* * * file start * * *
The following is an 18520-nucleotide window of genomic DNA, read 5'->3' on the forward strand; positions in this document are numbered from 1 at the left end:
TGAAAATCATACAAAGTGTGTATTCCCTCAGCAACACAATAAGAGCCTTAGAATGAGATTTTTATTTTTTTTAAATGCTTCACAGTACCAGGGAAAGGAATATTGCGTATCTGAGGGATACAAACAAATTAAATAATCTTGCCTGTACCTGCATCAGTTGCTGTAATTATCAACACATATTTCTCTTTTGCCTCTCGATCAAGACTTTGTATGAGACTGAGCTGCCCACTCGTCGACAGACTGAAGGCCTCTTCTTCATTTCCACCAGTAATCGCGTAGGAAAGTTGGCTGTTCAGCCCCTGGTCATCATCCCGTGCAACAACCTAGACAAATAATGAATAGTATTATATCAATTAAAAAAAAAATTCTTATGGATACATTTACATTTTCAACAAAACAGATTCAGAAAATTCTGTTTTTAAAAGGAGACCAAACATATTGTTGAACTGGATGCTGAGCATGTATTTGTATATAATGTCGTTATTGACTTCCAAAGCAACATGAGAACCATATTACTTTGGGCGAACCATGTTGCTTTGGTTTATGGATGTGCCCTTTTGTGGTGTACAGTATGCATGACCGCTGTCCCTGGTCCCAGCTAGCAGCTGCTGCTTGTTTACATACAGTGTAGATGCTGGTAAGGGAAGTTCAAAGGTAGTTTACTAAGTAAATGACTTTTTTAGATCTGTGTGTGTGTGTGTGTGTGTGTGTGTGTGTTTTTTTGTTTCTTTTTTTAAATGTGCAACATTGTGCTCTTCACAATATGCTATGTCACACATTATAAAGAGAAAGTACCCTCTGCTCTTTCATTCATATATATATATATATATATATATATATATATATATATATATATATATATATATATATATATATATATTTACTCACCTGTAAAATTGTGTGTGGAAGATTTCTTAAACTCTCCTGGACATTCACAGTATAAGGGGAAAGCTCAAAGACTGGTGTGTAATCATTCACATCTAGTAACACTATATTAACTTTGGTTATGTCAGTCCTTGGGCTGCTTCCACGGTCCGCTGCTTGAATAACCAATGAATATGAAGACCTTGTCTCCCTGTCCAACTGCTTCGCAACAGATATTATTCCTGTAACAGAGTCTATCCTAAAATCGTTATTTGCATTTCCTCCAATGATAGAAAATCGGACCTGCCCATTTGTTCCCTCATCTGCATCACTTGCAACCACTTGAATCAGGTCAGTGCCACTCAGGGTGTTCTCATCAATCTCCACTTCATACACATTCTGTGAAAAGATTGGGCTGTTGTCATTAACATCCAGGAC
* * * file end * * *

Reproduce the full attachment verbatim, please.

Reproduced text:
The following is an 18520-nucleotide window of genomic DNA, read 5'->3' on the forward strand; positions in this document are numbered from 1 at the left end:
TGAAAATCATACAAAGTGTGTATTCCCTCAGCAACACAATAAGAGCCTTAGAATGAGATTTTTATTTTTTTTAAATGCTTCACAGTACCAGGGAAAGGAATATTGCGTATCTGAGGGATACAAACAAATTAAATAATCTTGCCTGTACCTGCATCAGTTGCTGTAATTATCAACACATATTTCTCTTTTGCCTCTCGATCAAGACTTTGTATGAGACTGAGCTGCCCACTCGTCGACAGACTGAAGGCCTCTTCTTCATTTCCACCAGTAATCGCGTAGGAAAGTTGGCTGTTCAGCCCCTGGTCATCATCCCGTGCAACAACCTAGACAAATAATGAATAGTATTATATCAATTAAAAAAAAAATTCTTATGGATACATTTACATTTTCAACAAAACAGATTCAGAAAATTCTGTTTTTAAAAGGAGACCAAACATATTGTTGAACTGGATGCTGAGCATGTATTTGTATATAATGTCGTTATTGACTTCCAAAGCAACATGAGAACCATATTACTTTGGGCGAACCATGTTGCTTTGGTTTATGGATGTGCCCTTTTGTGGTGTACAGTATGCATGACCGCTGTCCCTGGTCCCAGCTAGCAGCTGCTGCTTGTTTACATACAGTGTAGATGCTGGTAAGGGAAGTTCAAAGGTAGTTTACTAAGTAAATGACTTTTTTAGATCTGTGTGTGTGTGTGTGTGTGTGTGTGTGTGTTTTTTTGTTTCTTTTTTTAAATGTGCAACATTGTGCTCTTCACAATATGCTATGTCACACATTATAAAGAGAAAGTACCCTCTGCTCTTTCATTCATATATATATATATATATATATATATATATATATATATATATATATATATATATATATATATATATATTTACTCACCTGTAAAATTGTGTGTGGAAGATTTCTTAAACTCTCCTGGACATTCACAGTATAAGGGGAAAGCTCAAAGACTGGTGTGTAATCATTCACATCTAGTAACACTATATTAACTTTGGTTATGTCAGTCCTTGGGCTGCTTCCACGGTCCGCTGCTTGAATAACCAATGAATATGAAGACCTTGTCTCCCTGTCCAACTGCTTCGCAACAGATATTATTCCTGTAACAGAGTCTATCCTAAAATCGTTATTTGCATTTCCTCCAATGATAGAAAATCGGACCTGCCCATTTGTTCCCTCATCTGCATCACTTGCAACCACTTGAATCAGGTCAGTGCCACTCAGGGTGTTCTCATCAATCTCCACTTCATACACATTCTGTGAAAAGATTGGGCTGTTGTCATTAACATCCAGGAC